Chronixx inspires me so I listen to him a lot. The likes of Christopher Martin, Sean Paul, and Popcaan, these were the people I listened to when I was growing up in Port-Harcourt. We still listen to them everyday in the hood. ‘Til now, when you walk on the road, you’ll still hear these sounds. I must also say that growing up in Port-Harcourt alone has played a huge role in my craft. The fact that I’m here today, having all the knowledge that I have, it’s all from my roots. Even going to seminary school and having my orientation there, the people I met, all these things have played huge parts in my career today.
Do you ever see yourself as an artist championing the Afro Dancehall genre or movement in Nigeria?
When it comes to that, I don’t like to think of myself as ,‘oh, I’m championing this sound or that sound’. I mean, I always like to let the people feel what they feel with my music, and so if they feel like I’m championing the Afro Dancehall sound in Nigeria, then that’s fine. I never want to say that I was championing the sound. But one thing I know for sure is that in Nigeria, when it comes to reggae and Afro Dancehall, I am in the top three. My two favourite people in the world that I respect when you talk about this remains Bob Marley and Chronixx
When your debut album ‘Citizen of The World’ came out in 2021, it didn’t do the numbers you were probably hoping for. I want you to reflect on that album, and how that experience shaped you into the artist and person you are today?
That project changed my life. The project’s title, the tracks, the features, and everything, set the tone of my entire career. This is because I love to create from a part of me. The ‘Citizen of the World’ project is me. I am a citizen of the world. Just putting out that project affected me in a good way and in the way I move now. That project literally changed my perspective on a lot of things and I am glad that I planted a seed. I didn’t see it like I released a project rather like I planted a seed.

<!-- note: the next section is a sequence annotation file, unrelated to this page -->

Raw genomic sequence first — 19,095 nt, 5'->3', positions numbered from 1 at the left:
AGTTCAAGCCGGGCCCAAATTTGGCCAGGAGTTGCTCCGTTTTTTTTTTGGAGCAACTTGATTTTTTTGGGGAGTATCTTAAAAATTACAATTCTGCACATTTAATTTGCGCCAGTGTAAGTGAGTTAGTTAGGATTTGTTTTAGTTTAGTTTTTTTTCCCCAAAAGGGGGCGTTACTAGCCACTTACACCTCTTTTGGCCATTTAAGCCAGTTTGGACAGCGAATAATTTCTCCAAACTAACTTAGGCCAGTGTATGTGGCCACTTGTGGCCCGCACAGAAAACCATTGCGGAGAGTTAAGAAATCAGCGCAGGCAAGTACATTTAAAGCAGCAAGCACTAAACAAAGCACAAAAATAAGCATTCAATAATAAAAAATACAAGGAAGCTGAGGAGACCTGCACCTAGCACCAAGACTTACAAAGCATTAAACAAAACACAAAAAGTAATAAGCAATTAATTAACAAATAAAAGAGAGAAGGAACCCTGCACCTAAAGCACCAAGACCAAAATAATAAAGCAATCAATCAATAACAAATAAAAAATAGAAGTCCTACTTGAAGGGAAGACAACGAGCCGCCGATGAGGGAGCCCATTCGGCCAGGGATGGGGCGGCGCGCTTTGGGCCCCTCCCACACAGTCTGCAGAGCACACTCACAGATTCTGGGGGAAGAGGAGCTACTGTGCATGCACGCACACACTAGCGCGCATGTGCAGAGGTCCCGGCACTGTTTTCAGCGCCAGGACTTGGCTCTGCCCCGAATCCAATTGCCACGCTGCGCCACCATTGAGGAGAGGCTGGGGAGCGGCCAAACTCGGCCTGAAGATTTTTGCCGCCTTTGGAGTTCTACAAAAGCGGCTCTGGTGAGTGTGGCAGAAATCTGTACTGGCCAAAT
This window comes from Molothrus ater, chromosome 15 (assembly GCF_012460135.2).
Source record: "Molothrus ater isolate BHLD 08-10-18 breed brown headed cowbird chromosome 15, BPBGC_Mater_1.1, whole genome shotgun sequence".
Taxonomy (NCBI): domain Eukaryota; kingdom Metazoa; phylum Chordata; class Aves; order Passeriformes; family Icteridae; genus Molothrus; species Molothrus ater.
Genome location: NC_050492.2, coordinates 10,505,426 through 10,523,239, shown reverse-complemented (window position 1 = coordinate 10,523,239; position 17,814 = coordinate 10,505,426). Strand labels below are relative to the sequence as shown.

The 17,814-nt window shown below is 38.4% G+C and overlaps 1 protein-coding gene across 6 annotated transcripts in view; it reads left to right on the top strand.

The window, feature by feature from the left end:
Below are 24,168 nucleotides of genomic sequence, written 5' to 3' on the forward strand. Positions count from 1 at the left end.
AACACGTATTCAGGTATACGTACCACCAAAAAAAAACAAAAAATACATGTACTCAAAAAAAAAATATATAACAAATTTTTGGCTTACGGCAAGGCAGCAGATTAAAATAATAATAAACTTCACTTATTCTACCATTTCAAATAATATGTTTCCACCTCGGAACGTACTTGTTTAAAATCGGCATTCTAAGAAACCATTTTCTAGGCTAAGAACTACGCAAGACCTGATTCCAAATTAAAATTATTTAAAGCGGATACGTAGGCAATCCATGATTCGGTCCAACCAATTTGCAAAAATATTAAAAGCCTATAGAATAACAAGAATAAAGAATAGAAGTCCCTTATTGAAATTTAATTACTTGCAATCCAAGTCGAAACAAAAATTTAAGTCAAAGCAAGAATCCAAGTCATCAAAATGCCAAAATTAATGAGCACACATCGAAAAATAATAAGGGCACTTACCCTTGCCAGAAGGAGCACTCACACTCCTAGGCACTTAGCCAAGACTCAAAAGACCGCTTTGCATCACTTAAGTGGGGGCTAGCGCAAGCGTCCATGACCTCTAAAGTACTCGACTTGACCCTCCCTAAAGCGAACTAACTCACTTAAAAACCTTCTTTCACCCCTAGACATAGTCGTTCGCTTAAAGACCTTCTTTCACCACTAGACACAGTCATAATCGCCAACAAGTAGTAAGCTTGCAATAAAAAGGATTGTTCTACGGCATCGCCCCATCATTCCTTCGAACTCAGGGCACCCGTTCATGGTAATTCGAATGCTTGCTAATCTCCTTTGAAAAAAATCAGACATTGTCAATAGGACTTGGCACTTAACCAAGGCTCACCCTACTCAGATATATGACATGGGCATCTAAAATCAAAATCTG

Read this next: Creating masterpieces: London is the Nigerian producer making unique bangers
You’ve just released a new project. Can you tell us about it?
This new project is titled ‘Continental Playlist’ and it is simply a playlist for my listeners. Over the years, since I last released ‘Citizens of the world’, I’ve been exploring other sounds and vibes. Everything I am putting out this year is original, and so I put out this project for the fans to absorb. Literally, there’s no storyline. It’s continental playlist created by me, the continental boy.
Were there any fears in putting out this new project?
Not at all. There’s another project coming up and that one too is solid. I’m not saying the one I just released is not solid. The way I decided to put out this ‘Continental Playlist’ was a very funny one. I’ve always wanted to put out a playlist and there’s going to be continuity. You know the way the playlist works, where people come to listen to music and they expect that the sound should be created in some type of way because this is what the creator is giving to the listeners. It’s the same way for me, there are going to be different playlist that I’d be putting out. But the ‘Continental Playlist’ is the very first one.